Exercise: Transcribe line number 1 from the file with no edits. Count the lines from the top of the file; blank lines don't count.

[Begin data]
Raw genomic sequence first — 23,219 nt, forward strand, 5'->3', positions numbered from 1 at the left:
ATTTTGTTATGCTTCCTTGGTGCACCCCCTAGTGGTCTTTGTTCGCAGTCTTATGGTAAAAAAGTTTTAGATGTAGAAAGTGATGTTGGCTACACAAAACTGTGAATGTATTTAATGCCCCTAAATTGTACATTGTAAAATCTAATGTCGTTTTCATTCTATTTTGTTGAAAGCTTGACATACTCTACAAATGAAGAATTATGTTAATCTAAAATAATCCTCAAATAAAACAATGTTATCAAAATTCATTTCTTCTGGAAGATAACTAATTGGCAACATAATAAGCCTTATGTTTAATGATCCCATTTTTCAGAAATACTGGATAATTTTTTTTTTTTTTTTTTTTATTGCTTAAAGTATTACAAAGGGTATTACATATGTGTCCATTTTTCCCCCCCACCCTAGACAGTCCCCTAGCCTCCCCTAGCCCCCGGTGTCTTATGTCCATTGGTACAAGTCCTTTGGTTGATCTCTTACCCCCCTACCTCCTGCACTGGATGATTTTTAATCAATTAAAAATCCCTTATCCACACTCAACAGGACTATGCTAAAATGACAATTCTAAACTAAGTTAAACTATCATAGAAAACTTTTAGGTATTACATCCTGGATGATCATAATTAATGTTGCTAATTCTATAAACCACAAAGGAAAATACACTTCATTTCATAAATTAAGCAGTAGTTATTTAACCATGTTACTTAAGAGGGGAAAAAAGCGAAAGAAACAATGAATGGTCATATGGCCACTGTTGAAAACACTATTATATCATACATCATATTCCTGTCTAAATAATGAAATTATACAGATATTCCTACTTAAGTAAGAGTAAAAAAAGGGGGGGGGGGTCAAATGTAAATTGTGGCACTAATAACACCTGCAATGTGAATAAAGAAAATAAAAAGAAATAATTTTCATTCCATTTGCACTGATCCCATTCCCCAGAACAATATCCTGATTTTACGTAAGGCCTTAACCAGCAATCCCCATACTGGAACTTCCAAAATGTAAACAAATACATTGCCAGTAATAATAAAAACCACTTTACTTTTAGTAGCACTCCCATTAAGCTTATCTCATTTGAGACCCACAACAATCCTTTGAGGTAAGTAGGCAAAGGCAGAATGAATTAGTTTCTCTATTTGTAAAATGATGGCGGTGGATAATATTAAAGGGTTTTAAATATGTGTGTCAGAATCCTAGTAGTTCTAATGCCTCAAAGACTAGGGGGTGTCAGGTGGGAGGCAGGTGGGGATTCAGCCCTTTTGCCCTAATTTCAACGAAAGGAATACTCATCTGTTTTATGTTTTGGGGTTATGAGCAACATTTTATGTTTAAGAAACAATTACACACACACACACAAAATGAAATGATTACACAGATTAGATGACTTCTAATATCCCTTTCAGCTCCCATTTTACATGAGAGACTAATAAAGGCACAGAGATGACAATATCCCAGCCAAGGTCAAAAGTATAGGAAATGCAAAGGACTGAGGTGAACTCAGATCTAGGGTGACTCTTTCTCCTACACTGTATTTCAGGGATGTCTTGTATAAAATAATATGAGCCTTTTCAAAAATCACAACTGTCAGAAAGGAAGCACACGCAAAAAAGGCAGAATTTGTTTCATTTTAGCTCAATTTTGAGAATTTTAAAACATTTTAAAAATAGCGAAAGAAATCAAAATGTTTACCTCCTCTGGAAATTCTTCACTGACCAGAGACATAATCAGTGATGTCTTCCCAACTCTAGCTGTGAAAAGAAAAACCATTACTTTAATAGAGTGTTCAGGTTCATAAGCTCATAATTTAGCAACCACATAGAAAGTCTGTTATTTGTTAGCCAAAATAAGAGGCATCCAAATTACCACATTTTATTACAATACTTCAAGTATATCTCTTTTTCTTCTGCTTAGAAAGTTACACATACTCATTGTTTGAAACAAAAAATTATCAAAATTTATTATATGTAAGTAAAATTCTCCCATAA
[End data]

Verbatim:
Raw genomic sequence first — 23,219 nt, forward strand, 5'->3', positions numbered from 1 at the left: